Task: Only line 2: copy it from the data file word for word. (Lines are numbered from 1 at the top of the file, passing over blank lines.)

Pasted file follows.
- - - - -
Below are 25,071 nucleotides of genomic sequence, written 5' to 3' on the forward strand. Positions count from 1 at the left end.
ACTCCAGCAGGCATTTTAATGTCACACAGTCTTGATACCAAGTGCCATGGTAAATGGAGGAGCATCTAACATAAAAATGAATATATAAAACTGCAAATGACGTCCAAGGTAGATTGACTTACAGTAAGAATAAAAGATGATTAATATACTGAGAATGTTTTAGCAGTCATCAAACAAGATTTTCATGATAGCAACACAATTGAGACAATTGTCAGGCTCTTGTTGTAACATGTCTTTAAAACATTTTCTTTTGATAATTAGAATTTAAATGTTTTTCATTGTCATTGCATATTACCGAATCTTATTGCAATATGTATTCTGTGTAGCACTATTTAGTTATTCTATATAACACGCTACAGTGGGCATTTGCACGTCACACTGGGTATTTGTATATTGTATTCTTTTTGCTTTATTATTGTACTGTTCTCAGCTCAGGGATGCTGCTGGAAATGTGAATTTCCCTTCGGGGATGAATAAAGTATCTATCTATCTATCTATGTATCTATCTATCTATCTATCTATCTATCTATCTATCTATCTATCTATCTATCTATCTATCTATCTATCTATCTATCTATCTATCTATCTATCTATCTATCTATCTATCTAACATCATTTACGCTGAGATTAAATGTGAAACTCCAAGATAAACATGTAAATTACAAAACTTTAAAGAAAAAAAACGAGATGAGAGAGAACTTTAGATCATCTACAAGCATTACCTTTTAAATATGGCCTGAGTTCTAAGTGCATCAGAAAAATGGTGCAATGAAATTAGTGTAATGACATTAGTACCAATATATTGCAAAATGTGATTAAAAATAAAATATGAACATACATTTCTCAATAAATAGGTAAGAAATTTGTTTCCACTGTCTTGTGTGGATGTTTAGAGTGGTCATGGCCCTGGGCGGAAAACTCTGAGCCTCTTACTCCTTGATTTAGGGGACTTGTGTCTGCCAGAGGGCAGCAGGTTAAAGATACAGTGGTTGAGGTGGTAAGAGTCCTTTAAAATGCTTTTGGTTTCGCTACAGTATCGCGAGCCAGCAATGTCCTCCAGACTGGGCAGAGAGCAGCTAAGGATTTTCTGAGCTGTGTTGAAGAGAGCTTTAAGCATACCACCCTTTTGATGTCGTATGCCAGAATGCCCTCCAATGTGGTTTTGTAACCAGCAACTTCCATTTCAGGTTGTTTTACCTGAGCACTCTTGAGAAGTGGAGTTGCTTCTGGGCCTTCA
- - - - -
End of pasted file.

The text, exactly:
ACTCCAGCAGGCATTTTAATGTCACACAGTCTTGATACCAAGTGCCATGGTAAATGGAGGAGCATCTAACATAAAAATGAATATATAAAACTGCAAATGACGTCCAAGGTAGATTGACTTACAGTAAGAATAAAAGATGATTAATATACTGAGAATGTTTTAGCAGTCATCAAACAAGATTTTCATGATAGCAACACAATTGAGACAATTGTCAGGCTCTTGTTGTAACATGTCTTTAAAACATTTTCTTTTGATAATTAGAATTTAAATGTTTTTCATTGTCATTGCATATTACCGAATCTTATTGCAATATGTATTCTGTGTAGCACTATTTAGTTATTCTATATAACACGCTACAGTGGGCATTTGCACGTCACACTGGGTATTTGTATATTGTATTCTTTTTGCTTTATTATTGTACTGTTCTCAGCTCAGGGATGCTGCTGGAAATGTGAATTTCCCTTCGGGGATGAATAAAGTATCTATCTATCTATCTATGTATCTATCTATCTATCTATCTATCTATCTATCTATCTATCTATCTATCTATCTATCTATCTATCTATCTATCTATCTATCTATCTATCTATCTATCTATCTATCTATCTAACATCATTTACGCTGAGATTAAATGTGAAACTCCAAGATAAACATGTAAATTACAAAACTTTAAAGAAAAAAAACGAGATGAGAGAGAACTTTAGATCATCTACAAGCATTACCTTTTAAATATGGCCTGAGTTCTAAGTGCATCAGAAAAATGGTGCAATGAAATTAGTGTAATGACATTAGTACCAATATATTGCAAAATGTGATTAAAAATAAAATATGAACATACATTTCTCAATAAATAGGTAAGAAATTTGTTTCCACTGTCTTGTGTGGATGTTTAGAGTGGTCATGGCCCTGGGCGGAAAACTCTGAGCCTCTTACTCCTTGATTTAGGGGACTTGTGTCTGCCAGAGGGCAGCAGGTTAAAGATACAGTGGTTGAGGTGGTAAGAGTCCTTTAAAATGCTTTTGGTTTCGCTACAGTATCGCGAGCCAGCAATGTCCTCCAGACTGGGCAGAGAGCAGCTAAGGATTTTCTGAGCTGTGTTGAAGAGAGCTTTAAGCATACCACCCTTTTGATGTCGTATGCCAGAATGCCCTCCAATGTGGTTTTGTAACCAGCAACTTCCATTTCAGGTTGTTTTACCTGAGCACTCTTGAGAAGTGGAGTTGCTTCTGGGCCTTCA